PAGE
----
The mind is amazing. As a matter of fact, scientists are still learning new things about what the brain can do today. While many of us don’t have the luxury of being born with superhuman strength, here are 5 amazing, but very human things you can begin to train your mind to do right now.
Lose weight just by thinking about exercising?
According to one study, researchers separated participants into three groups. One group participated in an exercise designed to develop a finger muscle daily. Another group was instructed to simply imagine performing the exercise. The third group was instructed to do nothing at all. After 12 weeks, the group that performed the exercise showed a 53% increase in muscle strength. The group that only imagined performing the exercise showed a 35% increase. The third group ( control group) showed no increase. While this shouldn’t serve as an excuse to skip the gym, it could prove to be helpful if you have to miss the gym every once in a while.
Use your mind to generate heat?
A 1985 study using monks as participants by Harvard doctor Herbert Benson tested the ability of monks to raise their core body temperatures through meditation. During the study, the monks sat in a cave with freezing cold towels wrapped around their bodies. As the monks sat with the freezing towels wrapped around them, they meditated until their bodies fully dried the towels in an amazingly short amount of time. It was reported that the towels even let off steam.So, next time you’re caught outside in the cold, picturing a warm fireplace may just do the trick. Or, you can just add more layers.
Fight chronic pain with imaginary food?
According to health.com, you can train your brain to overcome pain. One method suggested is to have a “food fantasy”.
Train your brain to do the impossible?
According to an article published in Huffington Post, in 2005, researchers at the University of Queensland in Australia and University of California at Berkeley traveled to India to study 76 Tibetan Buddhist monks, in order to gain insight into how mental states can affect conscious visual experiences — and how we might be able to gain more control over the regular fluctuations in our conscious state. Their data indicated that years of meditation training can profoundly affect a phenomenon known as “perceptual rivalry,” which takes place when two different images are presented to each eye — the brain fluctuates, in a matter of seconds, in the dominant image that is perceived. It is thought to be related to brain mechanisms that underly attention and awareness. When the monks practiced meditating on a single object or thought, significant increases in the duration of perceptual dominance occurred. One monk was able to maintain constant visual perception for 723 seconds — compared to the average of 2.6 seconds in non-meditative control subjects.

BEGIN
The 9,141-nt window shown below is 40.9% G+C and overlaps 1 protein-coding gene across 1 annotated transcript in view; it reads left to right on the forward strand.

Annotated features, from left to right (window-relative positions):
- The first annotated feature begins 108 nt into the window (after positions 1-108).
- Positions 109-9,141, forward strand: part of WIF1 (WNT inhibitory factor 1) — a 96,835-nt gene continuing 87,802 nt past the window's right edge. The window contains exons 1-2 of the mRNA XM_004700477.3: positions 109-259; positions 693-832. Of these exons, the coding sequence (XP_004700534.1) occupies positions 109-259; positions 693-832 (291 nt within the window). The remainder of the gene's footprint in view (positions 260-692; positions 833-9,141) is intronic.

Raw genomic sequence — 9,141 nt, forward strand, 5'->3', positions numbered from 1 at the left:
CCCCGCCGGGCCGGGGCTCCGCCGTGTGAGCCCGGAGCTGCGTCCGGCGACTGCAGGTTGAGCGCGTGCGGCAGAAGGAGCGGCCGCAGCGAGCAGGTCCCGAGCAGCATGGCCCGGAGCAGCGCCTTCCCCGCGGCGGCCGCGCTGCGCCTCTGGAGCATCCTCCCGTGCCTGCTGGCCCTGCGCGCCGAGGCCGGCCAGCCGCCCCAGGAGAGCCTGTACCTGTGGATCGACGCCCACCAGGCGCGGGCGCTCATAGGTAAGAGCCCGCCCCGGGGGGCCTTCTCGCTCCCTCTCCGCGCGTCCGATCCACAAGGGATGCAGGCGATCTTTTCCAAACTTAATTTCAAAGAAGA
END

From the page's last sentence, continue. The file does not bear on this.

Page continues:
Improve your vision?
A new brain training program created by Dr. Aaron Seitz claims to be able to increase visual acuity. UltimEyes is a game-based app designed to improve your vision and reverse the effect aging has on the eyes. According to an article in The Atlantic, it doesn’t claim to work on the eyes themselves, but on the brain cortex that processes vision—the part that takes blurry puzzle pieces from the eyes and arranges them into a sweet puzzle.” Results of one study revealed “players who participated in the training enjoyed a 31 percent improvement in visual acuity. Seven players actually got down to 20/7.5 vision—they could read a line from 20 feet away that a normal person can only read from 7.5 feet away”.
I don’t know about you, but if I could get rid of my glasses that would be major!